According to the head of the Allegheny County Labor Council "the message of this year is bring our jobs home." Presumably, he means bring back the factory jobs that have gone overseas or to states with a better business climate. He cannot mean teacher, transit driver, or firefighter all of whom provide local government services that cannot be supplied from Taiwan or Alabama.

So what does it mean to "bring our jobs home"? How can they be "our" jobs if someone else has them? Were they "our" jobs before they left? Were they the workers’ jobs? Were they the unions’ jobs? How interesting. Who hires the workers and pays them their wages and benefits? If the jobs belonged to the workers or the unions, how were they able to pick up and move? Clearly, to the extent jobs can be owned by someone they are owned by the employer. The labor effort belongs to the worker, but the job must belong to the owner.

And why did the jobs leave in the first place? Some were lost due to productivity improvements or technological changes that eliminated jobs or made fewer workers necessary. Some were lost due to less expensive or higher quality imports that lowered demand for U.S. made product. Some were lost as companies sought better business and labor climate locations for their production facilities.

If the Labor Council wants to see more job growth in the sectors that have seen huge losses over the decades, the first thing they must do is to quit thinking in terms such as "bring our jobs home." To business owners and decision makers, that phrase conveys the notion that the same old adversarial labor-owner attitude persists. After all, in many cases it was labor’s exorbitant and intransigent demands regarding compensation, work rules, time off and grievance procedures that caused a lot of the jobs to move away. Until labor leaders (as well as rank and file) in the private sector realize what intense competition means and learn to deal with it, the odds of "their" jobs returning will remain extremely slim.

Meanwhile, back at the parade, a steelworker offered the opinion that President Obama needs a second term because it takes two terms in order to get anything done. One has to smile at that in light of the hash the President’s policies have made of the economy, the debt that has piled up, the impending tax hikes, the runaway job killing regulatory environment and the loss of business confidence in the President’s economic leadership. And beyond that, it is amusing to consider how the unions excoriated earlier Republican Presidents at election time arguing they did not deserve a second term even when the economy was in far better shape than it is currently.

Finally-and the cake taker-came from a local teacher who said, "Every child should have the right to learn the same-not the best education their parents can pay for." Here some speculation as to meaning is called for. Surely, it cannot mean that if a parent can afford a high quality education for a child that child should learn the same as everyone else. More likely, the teacher means that public education is needed to ensure that all children have an opportunity to attend school. But like most public school teachers, this teacher believes that government provided education must be a government monopoly run education. Consider students in the Pittsburgh school district where spending is well in excess of $20,000 per pupil. If the taxpayers could switch $12,000 per year to parents so they could choose their child’s school and educational opportunity, does anyone doubt the parents could afford and find a much better education than the average student in the Pittsburgh schools is receiving?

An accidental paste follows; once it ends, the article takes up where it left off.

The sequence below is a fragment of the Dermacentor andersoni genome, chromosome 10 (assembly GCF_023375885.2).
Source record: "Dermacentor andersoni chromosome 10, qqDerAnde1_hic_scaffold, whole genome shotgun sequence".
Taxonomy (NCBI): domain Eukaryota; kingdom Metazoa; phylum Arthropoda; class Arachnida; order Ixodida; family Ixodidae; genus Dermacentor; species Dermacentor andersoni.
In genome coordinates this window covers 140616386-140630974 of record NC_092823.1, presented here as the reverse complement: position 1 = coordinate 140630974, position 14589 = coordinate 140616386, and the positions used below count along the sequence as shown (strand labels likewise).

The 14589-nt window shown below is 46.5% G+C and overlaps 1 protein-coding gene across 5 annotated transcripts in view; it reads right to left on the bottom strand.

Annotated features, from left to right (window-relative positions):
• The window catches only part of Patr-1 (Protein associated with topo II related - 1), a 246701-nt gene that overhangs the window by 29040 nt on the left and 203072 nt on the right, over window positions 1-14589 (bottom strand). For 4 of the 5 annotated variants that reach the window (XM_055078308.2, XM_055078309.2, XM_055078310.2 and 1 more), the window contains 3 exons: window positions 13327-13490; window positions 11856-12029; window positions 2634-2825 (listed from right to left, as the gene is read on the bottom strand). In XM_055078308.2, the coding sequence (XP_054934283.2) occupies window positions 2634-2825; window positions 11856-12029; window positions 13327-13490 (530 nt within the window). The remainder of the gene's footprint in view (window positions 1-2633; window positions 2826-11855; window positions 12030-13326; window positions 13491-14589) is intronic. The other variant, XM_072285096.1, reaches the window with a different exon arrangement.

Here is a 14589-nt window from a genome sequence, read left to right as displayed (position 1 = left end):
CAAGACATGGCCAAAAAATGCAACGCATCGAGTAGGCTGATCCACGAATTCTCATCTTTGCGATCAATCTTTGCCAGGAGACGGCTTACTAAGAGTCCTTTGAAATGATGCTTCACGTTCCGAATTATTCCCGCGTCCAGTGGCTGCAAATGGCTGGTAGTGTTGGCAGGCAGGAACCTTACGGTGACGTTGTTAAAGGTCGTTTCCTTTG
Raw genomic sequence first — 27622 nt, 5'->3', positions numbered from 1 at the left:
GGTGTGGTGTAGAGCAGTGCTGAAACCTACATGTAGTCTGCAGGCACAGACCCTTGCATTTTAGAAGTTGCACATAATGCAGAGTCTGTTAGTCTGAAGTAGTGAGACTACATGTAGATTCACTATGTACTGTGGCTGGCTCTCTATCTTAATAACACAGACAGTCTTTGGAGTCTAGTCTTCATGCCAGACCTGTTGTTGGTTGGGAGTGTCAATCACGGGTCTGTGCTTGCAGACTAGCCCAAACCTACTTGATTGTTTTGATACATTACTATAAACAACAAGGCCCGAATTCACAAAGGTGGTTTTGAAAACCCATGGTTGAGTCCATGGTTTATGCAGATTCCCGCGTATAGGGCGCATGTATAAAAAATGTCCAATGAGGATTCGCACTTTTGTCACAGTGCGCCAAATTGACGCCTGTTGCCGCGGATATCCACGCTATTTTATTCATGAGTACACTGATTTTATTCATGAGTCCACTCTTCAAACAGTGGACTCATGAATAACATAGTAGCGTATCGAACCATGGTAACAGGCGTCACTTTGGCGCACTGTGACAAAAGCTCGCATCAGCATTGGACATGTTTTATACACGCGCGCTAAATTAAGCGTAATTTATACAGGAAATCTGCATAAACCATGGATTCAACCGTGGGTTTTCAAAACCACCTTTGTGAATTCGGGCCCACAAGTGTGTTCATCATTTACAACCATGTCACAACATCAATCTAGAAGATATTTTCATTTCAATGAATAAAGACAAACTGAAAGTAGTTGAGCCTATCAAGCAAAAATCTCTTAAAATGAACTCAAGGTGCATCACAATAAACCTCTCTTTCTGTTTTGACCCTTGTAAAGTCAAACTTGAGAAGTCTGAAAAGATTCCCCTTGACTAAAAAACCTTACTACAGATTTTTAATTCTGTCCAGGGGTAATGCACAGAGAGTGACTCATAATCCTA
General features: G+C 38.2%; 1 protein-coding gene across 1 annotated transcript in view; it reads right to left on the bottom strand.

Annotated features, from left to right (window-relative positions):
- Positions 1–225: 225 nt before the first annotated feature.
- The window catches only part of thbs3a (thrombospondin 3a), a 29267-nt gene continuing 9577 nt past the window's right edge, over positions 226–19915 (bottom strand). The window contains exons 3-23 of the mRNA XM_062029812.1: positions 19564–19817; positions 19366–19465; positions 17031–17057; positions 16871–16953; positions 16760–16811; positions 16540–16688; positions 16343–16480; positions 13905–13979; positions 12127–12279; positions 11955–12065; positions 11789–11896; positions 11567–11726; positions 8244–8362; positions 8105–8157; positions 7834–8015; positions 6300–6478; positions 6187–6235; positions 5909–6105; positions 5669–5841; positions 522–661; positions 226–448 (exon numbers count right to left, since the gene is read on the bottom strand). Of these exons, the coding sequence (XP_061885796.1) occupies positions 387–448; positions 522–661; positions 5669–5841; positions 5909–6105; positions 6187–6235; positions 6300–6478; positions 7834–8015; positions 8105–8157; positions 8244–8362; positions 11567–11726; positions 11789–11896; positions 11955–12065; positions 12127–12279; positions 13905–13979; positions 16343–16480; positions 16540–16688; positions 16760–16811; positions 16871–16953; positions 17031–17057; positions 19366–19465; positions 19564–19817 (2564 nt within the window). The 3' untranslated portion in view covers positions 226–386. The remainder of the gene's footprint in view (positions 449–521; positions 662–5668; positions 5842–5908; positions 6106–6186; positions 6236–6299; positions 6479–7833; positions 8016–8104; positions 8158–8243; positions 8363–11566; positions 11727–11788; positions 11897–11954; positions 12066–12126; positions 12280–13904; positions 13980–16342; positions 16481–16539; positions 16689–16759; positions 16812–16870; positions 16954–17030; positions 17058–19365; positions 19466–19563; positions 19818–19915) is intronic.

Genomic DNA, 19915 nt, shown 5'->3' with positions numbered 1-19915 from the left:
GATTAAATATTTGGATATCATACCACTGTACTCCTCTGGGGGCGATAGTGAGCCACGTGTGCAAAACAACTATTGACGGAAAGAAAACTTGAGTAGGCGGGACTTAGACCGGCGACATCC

So, the unjustified assumption underlying the teacher’s comment is that because the taxpayers subsidize education, the schools must be a public monopoly. That of course is not the only option. But in the union dominated public school system that is the mindset. Teachers are the most important element in the education equation, not the students. And certainly the taxpayers get no consideration at all as witnessed by the demands teachers continue to make and the strike threats even when the economy and taxpayers are struggling.

Paraphrasing the teacher’s comment, "We need to make more money so parents cannot possibly afford to pay for a good education for their children and only taxpayers can be squeezed for that much money."

Pittsburgh Area Jobs Grew in June

Private sector employment grew in June at a respectable pace as measured by the change from June 2011. Jobs increased by 19,000 over the period, a rise of nearly two percent. Still, the latest monthly and quarterly gains are well below the torrid pace of 30,000 plus gains set in the fourth quarter of last year.